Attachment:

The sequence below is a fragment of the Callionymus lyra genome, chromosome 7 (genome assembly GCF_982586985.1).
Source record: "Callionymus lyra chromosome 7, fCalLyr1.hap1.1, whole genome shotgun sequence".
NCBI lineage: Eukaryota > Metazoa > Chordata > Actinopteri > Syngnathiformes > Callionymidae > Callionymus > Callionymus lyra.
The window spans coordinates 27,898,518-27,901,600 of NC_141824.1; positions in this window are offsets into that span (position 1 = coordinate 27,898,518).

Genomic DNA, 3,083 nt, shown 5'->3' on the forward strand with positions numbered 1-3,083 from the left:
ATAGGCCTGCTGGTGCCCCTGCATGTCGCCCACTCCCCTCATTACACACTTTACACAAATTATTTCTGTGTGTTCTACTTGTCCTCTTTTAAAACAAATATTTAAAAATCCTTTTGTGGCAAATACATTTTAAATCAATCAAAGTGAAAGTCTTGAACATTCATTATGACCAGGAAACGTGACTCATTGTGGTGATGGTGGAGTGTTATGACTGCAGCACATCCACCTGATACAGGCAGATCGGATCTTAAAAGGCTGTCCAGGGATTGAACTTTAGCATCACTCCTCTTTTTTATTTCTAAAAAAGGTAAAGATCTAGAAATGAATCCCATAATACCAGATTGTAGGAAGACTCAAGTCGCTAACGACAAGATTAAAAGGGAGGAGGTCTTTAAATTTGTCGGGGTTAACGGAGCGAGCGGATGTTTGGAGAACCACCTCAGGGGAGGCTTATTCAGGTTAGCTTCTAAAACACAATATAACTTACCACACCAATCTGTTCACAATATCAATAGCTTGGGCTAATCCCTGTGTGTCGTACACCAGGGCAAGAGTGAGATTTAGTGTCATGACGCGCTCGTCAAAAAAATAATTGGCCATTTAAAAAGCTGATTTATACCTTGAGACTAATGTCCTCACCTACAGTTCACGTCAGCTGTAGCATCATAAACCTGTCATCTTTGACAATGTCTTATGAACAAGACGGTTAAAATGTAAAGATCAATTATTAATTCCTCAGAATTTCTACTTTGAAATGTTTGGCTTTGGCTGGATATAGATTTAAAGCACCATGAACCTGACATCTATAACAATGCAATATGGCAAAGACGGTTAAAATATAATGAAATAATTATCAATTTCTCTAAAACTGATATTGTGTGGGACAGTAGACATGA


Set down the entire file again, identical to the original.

The sequence below is a fragment of the Callionymus lyra genome, chromosome 7 (genome assembly GCF_982586985.1).
Source record: "Callionymus lyra chromosome 7, fCalLyr1.hap1.1, whole genome shotgun sequence".
NCBI lineage: Eukaryota > Metazoa > Chordata > Actinopteri > Syngnathiformes > Callionymidae > Callionymus > Callionymus lyra.
The window spans coordinates 27,898,518-27,901,600 of NC_141824.1; positions in this window are offsets into that span (position 1 = coordinate 27,898,518).

Genomic DNA, 3,083 nt, shown 5'->3' on the forward strand with positions numbered 1-3,083 from the left:
ATAGGCCTGCTGGTGCCCCTGCATGTCGCCCACTCCCCTCATTACACACTTTACACAAATTATTTCTGTGTGTTCTACTTGTCCTCTTTTAAAACAAATATTTAAAAATCCTTTTGTGGCAAATACATTTTAAATCAATCAAAGTGAAAGTCTTGAACATTCATTATGACCAGGAAACGTGACTCATTGTGGTGATGGTGGAGTGTTATGACTGCAGCACATCCACCTGATACAGGCAGATCGGATCTTAAAAGGCTGTCCAGGGATTGAACTTTAGCATCACTCCTCTTTTTTATTTCTAAAAAAGGTAAAGATCTAGAAATGAATCCCATAATACCAGATTGTAGGAAGACTCAAGTCGCTAACGACAAGATTAAAAGGGAGGAGGTCTTTAAATTTGTCGGGGTTAACGGAGCGAGCGGATGTTTGGAGAACCACCTCAGGGGAGGCTTATTCAGGTTAGCTTCTAAAACACAATATAACTTACCACACCAATCTGTTCACAATATCAATAGCTTGGGCTAATCCCTGTGTGTCGTACACCAGGGCAAGAGTGAGATTTAGTGTCATGACGCGCTCGTCAAAAAAATAATTGGCCATTTAAAAAGCTGATTTATACCTTGAGACTAATGTCCTCACCTACAGTTCACGTCAGCTGTAGCATCATAAACCTGTCATCTTTGACAATGTCTTATGAACAAGACGGTTAAAATGTAAAGATCAATTATTAATTCCTCAGAATTTCTACTTTGAAATGTTTGGCTTTGGCTGGATATAGATTTAAAGCACCATGAACCTGACATCTATAACAATGCAATATGGCAAAGACGGTTAAAATATAATGAAATAATTATCAATTTCTCTAAAACTGATATTGTGTGGGACAGTAGACATGA